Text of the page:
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Garmin restores some services, a week after a ransomware attack

Garmin restores some services, a week after a ransomware attack

Garmin has obtained the decryption key to recover its computer files

Garmin has begun to restore its services, a week after they were brought down by a suspected ransomware attack.

According to Sky News, Garmin has obtained the decryption key to recover its computer files, presumably after paying a ransom.

Garmin said in a statement on its website that some of its operations were back online. “[…] many of the systems and services affected by the recent outage, including Garmin Connect, are returning to operation. Some features still have temporary limitations while all of the data is being processed.”

Garmin makes GPS-enabled fitness trackers. Its GarminConnect service syncs health and fitness data with user’s smartphones. Also affected were the company’s call centre operations, leaving the company unable to answer calls, emails or online chats. Its production facility in Taiwan was also shuttered.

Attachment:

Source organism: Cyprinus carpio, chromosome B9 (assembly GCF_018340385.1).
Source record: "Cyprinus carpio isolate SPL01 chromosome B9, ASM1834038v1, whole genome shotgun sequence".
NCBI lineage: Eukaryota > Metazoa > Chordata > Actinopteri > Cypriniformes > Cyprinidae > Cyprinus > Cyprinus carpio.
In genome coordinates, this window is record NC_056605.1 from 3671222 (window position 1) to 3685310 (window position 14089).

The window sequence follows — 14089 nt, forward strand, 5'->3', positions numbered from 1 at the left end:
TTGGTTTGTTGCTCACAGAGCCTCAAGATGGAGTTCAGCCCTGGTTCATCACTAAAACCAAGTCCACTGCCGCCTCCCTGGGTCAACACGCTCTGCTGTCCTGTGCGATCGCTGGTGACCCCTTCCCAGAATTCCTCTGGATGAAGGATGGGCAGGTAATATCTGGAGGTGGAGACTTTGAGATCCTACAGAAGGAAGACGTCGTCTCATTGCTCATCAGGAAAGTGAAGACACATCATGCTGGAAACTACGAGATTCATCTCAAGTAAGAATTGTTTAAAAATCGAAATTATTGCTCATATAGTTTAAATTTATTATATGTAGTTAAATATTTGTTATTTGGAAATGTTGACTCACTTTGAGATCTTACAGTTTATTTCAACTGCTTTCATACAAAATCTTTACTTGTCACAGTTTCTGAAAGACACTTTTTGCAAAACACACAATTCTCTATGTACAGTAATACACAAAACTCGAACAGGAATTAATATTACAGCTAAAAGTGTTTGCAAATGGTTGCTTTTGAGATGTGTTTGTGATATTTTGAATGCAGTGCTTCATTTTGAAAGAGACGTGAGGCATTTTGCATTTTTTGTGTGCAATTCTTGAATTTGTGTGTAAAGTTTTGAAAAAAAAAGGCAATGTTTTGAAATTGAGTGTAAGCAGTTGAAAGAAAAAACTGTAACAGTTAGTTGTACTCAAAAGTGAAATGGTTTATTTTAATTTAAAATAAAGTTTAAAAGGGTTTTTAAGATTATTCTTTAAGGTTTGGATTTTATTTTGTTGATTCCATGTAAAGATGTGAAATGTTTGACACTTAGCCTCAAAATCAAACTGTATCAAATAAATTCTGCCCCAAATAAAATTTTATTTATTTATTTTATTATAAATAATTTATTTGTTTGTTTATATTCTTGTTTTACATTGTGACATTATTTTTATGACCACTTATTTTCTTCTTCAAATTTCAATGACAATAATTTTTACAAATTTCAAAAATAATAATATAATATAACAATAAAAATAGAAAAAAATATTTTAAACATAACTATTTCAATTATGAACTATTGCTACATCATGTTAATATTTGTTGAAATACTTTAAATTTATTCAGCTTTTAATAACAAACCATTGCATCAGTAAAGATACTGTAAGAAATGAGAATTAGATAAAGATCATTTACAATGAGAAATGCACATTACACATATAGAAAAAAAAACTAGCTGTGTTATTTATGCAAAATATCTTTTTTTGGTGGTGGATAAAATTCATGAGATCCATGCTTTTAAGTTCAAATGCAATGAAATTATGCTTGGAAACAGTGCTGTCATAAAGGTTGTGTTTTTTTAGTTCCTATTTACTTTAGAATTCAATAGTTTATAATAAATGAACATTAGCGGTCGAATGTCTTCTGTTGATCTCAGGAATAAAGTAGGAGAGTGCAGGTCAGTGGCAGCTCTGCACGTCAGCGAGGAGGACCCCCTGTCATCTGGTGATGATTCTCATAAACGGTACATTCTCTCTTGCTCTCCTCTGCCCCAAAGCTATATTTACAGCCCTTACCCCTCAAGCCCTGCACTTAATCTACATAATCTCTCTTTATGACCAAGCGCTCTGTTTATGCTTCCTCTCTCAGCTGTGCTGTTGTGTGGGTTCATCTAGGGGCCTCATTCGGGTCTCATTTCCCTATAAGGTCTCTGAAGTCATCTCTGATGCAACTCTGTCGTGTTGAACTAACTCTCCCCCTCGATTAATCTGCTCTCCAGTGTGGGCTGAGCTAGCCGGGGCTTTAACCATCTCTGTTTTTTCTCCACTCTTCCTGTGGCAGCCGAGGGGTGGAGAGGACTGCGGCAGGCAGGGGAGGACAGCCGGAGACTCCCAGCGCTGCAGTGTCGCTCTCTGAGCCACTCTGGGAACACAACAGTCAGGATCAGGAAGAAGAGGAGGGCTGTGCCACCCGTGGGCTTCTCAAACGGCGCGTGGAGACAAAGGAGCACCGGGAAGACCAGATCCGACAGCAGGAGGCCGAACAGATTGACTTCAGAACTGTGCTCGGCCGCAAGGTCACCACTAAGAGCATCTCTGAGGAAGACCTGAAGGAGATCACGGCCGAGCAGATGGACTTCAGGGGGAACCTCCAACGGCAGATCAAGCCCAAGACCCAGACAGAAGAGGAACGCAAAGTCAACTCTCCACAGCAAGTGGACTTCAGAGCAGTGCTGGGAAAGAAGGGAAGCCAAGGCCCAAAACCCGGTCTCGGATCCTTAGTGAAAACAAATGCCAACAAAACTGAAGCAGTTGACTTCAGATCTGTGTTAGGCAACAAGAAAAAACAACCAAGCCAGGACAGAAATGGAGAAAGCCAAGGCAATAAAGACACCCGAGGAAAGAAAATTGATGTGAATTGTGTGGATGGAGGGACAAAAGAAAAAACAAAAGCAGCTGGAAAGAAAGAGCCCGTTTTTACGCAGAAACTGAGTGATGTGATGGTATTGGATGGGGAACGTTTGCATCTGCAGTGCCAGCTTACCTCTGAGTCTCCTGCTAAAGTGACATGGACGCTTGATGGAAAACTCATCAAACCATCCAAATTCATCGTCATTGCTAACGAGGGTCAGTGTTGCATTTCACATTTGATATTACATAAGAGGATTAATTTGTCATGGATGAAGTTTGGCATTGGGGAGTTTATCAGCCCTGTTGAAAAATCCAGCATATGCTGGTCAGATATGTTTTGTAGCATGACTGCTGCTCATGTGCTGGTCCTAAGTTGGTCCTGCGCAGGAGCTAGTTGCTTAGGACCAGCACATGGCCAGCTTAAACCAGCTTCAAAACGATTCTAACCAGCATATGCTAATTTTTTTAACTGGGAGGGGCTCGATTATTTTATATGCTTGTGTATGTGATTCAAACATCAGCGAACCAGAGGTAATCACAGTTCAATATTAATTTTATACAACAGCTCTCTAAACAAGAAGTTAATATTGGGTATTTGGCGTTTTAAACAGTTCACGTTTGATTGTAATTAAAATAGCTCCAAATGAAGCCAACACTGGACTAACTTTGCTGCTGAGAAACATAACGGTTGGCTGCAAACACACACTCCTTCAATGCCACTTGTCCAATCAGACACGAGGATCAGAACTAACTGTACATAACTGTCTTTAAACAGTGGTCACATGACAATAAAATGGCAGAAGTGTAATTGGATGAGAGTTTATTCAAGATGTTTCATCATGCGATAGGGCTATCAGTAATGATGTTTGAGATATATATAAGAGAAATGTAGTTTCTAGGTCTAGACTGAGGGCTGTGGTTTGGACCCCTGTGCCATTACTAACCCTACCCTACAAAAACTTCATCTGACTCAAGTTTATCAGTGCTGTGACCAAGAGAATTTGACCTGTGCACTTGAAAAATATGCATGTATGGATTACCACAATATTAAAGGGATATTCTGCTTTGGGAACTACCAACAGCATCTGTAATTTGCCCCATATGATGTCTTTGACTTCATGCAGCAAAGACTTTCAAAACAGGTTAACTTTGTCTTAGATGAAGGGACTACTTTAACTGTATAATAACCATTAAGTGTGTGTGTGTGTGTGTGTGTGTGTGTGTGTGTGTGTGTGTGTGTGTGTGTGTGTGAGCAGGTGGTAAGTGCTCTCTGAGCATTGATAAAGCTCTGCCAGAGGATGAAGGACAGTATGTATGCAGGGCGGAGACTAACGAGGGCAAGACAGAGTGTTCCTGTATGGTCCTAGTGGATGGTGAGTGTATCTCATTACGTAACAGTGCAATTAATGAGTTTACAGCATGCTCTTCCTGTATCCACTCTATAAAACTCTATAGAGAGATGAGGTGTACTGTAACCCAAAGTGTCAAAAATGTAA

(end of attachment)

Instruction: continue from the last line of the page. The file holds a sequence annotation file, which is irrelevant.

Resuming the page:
It also sells flyGarmin, a web service that supports the company’s line of aviation navigational equipment. Pilots who use the service were unable to download up-to-date aviation databases, which is a legal requirement in some countries.

Last week, a ransomware virus known as WastedLocker encrypted all the data on Garmin’s servers and demanded a ransom be paid for the files to be decrypted.

WastedLocker is believed to be the product of Evil Corp, a notorious hacking group based in Russia that was sanctioned by the US Treasury last December.

Last month, cybersecurity firm Symantec said it had identified a string of attacks against U.S. companies by Evil Corp. Symantec said the vast majority of targets were major corporations, including many household names, and eight targets were Fortune 500 companies.

Organisations face an increasing threat from ransomware attacks. Speaking to Gulf Business, Sam Curry, CSO at cybersecurity company Cybereason, described the ransomware attack on Garmin as “the corporate equivalent of a heart attack.”

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